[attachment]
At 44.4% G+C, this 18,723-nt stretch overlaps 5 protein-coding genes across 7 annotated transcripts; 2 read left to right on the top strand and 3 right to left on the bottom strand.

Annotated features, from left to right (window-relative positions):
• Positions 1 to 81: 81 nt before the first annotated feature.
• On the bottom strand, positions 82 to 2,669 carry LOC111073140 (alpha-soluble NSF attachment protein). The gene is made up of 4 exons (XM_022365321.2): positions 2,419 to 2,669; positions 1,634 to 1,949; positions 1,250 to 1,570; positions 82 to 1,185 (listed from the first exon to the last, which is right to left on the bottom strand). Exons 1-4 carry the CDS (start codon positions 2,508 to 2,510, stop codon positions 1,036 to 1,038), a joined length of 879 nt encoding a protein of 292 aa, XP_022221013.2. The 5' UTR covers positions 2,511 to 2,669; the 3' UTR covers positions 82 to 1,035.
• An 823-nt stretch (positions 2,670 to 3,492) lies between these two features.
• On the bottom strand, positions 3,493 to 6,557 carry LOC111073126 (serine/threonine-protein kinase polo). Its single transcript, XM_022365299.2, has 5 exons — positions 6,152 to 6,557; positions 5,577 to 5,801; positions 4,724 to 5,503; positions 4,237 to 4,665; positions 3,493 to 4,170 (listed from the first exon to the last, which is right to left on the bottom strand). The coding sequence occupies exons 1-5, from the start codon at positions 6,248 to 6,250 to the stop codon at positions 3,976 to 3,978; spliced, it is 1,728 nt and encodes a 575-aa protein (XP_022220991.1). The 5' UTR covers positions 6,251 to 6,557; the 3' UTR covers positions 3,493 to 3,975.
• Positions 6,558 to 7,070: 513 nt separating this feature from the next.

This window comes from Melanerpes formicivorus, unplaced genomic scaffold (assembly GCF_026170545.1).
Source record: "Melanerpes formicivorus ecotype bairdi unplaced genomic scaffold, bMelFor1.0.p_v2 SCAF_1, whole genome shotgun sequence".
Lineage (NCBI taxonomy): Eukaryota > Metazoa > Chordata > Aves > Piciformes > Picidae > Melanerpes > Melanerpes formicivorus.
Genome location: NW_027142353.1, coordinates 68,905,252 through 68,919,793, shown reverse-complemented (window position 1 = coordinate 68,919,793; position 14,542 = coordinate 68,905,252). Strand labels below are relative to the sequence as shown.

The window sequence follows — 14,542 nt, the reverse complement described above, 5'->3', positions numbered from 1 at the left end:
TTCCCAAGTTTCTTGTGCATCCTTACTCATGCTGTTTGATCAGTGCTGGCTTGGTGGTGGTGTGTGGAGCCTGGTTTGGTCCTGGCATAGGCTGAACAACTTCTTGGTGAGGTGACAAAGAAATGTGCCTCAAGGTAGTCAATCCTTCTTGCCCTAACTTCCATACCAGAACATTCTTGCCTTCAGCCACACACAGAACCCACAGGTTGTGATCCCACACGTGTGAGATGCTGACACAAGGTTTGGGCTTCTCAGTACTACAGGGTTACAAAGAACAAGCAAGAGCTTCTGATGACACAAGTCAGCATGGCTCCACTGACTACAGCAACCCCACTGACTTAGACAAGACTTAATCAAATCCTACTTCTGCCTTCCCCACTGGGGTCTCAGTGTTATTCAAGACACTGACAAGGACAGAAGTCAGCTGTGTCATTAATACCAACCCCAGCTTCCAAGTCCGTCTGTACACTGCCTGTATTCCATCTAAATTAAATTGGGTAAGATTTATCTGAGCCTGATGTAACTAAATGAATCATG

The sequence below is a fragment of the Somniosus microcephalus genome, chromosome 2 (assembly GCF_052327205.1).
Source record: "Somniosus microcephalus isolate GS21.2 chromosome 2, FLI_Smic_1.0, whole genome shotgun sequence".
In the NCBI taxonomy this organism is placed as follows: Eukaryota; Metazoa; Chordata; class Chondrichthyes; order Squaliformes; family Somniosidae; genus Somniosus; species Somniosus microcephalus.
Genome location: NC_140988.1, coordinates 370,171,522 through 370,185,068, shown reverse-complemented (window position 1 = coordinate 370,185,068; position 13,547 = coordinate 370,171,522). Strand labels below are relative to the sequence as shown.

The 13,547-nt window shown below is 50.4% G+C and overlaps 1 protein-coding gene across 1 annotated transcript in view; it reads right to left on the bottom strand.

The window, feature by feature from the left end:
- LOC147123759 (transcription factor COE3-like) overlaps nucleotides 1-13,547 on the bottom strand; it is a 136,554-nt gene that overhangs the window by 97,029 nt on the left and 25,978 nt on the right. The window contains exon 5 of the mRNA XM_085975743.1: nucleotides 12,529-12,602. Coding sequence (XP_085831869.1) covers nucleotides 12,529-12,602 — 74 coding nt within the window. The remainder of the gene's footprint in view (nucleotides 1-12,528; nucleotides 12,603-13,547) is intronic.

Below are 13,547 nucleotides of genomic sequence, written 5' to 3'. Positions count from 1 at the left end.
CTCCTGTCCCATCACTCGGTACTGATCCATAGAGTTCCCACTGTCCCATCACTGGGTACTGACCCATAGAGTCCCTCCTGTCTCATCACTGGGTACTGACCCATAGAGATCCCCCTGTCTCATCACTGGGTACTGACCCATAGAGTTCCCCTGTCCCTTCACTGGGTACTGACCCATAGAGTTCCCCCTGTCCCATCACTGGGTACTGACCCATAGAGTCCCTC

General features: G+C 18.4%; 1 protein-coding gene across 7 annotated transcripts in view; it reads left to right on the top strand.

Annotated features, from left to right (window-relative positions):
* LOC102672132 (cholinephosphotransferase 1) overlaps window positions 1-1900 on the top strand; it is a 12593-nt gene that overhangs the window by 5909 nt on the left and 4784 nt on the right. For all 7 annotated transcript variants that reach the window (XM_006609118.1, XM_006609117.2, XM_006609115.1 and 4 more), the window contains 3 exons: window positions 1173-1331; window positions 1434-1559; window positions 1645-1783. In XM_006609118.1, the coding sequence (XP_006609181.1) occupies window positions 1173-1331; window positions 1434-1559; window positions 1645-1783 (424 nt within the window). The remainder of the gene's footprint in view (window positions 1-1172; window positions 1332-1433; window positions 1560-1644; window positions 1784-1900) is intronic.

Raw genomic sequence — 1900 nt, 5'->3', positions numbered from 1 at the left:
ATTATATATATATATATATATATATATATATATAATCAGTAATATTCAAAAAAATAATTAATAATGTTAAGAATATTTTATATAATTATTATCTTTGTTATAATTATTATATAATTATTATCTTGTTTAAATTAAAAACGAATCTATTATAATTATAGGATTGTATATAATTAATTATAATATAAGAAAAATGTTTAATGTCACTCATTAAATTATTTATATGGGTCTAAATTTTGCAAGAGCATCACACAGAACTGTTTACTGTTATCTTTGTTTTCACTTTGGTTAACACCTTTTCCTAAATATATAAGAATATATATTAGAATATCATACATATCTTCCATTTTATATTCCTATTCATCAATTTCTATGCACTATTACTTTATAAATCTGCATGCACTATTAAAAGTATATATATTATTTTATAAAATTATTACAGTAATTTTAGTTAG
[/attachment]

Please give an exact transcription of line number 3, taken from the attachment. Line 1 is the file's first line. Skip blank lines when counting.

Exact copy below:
• Positions 1 to 81: 81 nt before the first annotated feature.